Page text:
I have no problems cutting it either, but HDV is not a great editing codec. I use it because that is what the camera shoots in, and I don't feel like converting every file to another codec when I can live with it.

In reguard to Uncompressed, I do not use so I can't say from experience, but here is a graph reguarding Real Time Streams of playback for a G-Raid.

http://i9.photobucket.com/albums/a56...RAID-chart.gif
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Old July 24th, 2006, 11:35 PM   #14
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Originally Posted by Steve Benner
Even though the Bit Rate is lower than DV, HDV requires MUCH more processing power because of the MPEG-2 Analysis and Reconstruction than needs to occur for every frame outside of an "I" frame. I have a G4 (1.33 GHZ with 2 Gigs of RAM) and the Intra-Frame DNxHD Codec edits much better than raw HDV. The biggest problem is around transitions in reguards to HDV. In Final Cut Pro, HDV behaves similarly.
well what if you decode in blocks of GOPs, 6 or 15 frames at a time rather than deconding each frame at a time ? in the end, you still have to decode 15 frames to play 15 frames no matter what code you use. the question is how much load it takes. NLE's don't work with single frames, they cache a certain amount in ram to ensure playback in case of drive hiccups or other system resources interupt the flow of data. Thats why they all have some pause factor between when you hit play. That said, Mpeg2 probabley does take more overhead, but thats where SSE & alitvec comes into play. using those specialized instructions, you can process more per clock cycle than just using the standard CPU instructions. Many GPU's also have Mpeg2 decoders built in, but I can not say for a fact if FCP takes advantage of this or not.

on my machine in FCP5.0.4, as a base, I can run two clips with the 3way color corrector through a 1 second or longer dissolve all day long. I can also get at least one static graphic. I've also run dual PiP on the laptop was well.I've gotten three layers to in RT, so for basic editing, what more do you need ? if you need more RT streams, you should be on a dual/quad proc tower. I find HDV edits just as easily and quickly with about the same amount of RT as does DV25. I can't speak for avid, I don't use it.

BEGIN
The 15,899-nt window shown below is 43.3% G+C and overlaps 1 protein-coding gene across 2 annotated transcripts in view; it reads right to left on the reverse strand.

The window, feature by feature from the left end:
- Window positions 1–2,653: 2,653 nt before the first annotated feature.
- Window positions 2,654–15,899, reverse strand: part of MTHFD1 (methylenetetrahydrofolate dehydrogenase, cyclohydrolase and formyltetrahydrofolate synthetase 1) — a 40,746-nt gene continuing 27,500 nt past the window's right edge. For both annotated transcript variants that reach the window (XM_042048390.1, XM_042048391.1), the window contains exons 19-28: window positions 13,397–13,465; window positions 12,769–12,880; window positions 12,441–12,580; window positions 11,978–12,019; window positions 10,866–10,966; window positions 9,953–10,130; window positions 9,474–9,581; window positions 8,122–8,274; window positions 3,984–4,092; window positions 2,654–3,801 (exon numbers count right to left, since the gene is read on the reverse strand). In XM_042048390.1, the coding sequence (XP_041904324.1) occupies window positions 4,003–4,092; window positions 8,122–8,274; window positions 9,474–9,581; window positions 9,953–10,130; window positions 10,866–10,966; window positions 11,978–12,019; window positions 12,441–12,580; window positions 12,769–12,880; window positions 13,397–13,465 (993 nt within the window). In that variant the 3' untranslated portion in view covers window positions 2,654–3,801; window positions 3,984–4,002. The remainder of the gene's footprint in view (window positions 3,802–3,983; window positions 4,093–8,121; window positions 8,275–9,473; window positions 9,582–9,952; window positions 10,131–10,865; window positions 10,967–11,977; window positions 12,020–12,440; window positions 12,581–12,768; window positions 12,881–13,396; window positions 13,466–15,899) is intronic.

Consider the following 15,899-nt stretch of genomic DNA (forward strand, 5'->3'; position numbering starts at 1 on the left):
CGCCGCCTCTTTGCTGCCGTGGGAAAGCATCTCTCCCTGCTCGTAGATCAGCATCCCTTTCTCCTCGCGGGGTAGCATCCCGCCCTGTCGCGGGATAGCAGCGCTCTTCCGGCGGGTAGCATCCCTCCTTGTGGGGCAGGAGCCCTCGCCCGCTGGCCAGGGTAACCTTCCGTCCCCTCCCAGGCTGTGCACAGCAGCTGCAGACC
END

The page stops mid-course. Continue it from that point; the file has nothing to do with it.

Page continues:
on my G5 2.5G with 6800GT, I've done 4 layers of HDV at once. certainly the G5 have a lot more HP, but HDV is editing just as well and as easily as DV25.


Quote:
Originally Posted by Steve Benner
I have no problems cutting it either, but HDV is not a great editing codec. I use it because that is what the camera shoots in, and I don't feel like converting every file to another codec when I can live with it.
huh ? if it edits ok, why change the codec ? its a great codec for laptop editing because of its low data rate. unless you're going to uncompressed for a really good reason, going to another compressed format is another compression hit without any gain, and certainly some loss (1280X720 HDV->960X720 DVCpro is a big loss). its not a format for those aren't good shooters because you have to be on the money with exposure.

Quote:
Originally Posted by Steve Benner
In reguard to Uncompressed, I do not use so I can't say from experience, but here is a graph reguarding Real Time Streams of playback for a G-Raid.
FW800 isn't up to the task. you need SCSI320 or FC. basic math is @ 8bit= 21mb/sec per stream or 7 streams X 21mb/sec = 147mb/sec. I've done this with a internal SATA raid. That said, its a bit of a moot point because how often do you ever do something like 7 PiP's ? I'd expect at most about 4 streams for most edits. perhaps you're editing multicam might be the only time you'd get into need that many streams to play at once.

http://i9.photobucket.com/albums/a56...RAID-chart.gif
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Old July 25th, 2006, 06:15 AM   #15
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how often do you ever do something like 7 PiP's ?
If I was an editor on 24, I would have an answer for you...

Thanks for informing me on all this stuff by the way.